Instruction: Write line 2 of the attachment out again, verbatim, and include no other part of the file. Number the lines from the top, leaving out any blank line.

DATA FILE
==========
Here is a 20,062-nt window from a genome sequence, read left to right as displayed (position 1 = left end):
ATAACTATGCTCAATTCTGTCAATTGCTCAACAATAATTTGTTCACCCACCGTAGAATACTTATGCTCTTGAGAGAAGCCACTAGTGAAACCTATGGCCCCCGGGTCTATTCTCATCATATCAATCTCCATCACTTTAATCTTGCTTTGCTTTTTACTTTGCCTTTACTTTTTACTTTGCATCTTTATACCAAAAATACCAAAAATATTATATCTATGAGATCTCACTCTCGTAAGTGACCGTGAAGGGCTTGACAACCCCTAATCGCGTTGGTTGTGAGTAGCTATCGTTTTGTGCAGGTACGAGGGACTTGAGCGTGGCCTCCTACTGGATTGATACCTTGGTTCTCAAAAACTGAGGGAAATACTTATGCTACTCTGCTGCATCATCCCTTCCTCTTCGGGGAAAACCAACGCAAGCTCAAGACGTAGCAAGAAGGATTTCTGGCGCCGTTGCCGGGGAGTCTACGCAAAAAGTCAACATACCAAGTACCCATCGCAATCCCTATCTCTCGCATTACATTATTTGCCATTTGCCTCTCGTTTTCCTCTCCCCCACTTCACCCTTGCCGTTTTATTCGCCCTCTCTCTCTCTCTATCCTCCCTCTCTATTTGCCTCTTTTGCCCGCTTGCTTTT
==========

ATAACTATGCTCAATTCTGTCAATTGCTCAACAATAATTTGTTCACCCACCGTAGAATACTTATGCTCTTGAGAGAAGCCACTAGTGAAACCTATGGCCCCCGGGTCTATTCTCATCATATCAATCTCCATCACTTTAATCTTGCTTTGCTTTTTACTTTGCCTTTACTTTTTACTTTGCATCTTTATACCAAAAATACCAAAAATATTATATCTATGAGATCTCACTCTCGTAAGTGACCGTGAAGGGCTTGACAACCCCTAATCGCGTTGGTTGTGAGTAGCTATCGTTTTGTGCAGGTACGAGGGACTTGAGCGTGGCCTCCTACTGGATTGATACCTTGGTTCTCAAAAACTGAGGGAAATACTTATGCTACTCTGCTGCATCATCCCTTCCTCTTCGGGGAAAACCAACGCAAGCTCAAGACGTAGCAAGAAGGATTTCTGGCGCCGTTGCCGGGGAGTCTACGCAAAAAGTCAACATACCAAGTACCCATCGCAATCCCTATCTCTCGCATTACATTATTTGCCATTTGCCTCTCGTTTTCCTCTCCCCCACTTCACCCTTGCCGTTTTATTCGCCCTCTCTCTCTCTCTATCCTCCCTCTCTATTTGCCTCTTTTGCCCGCTTGCTTTT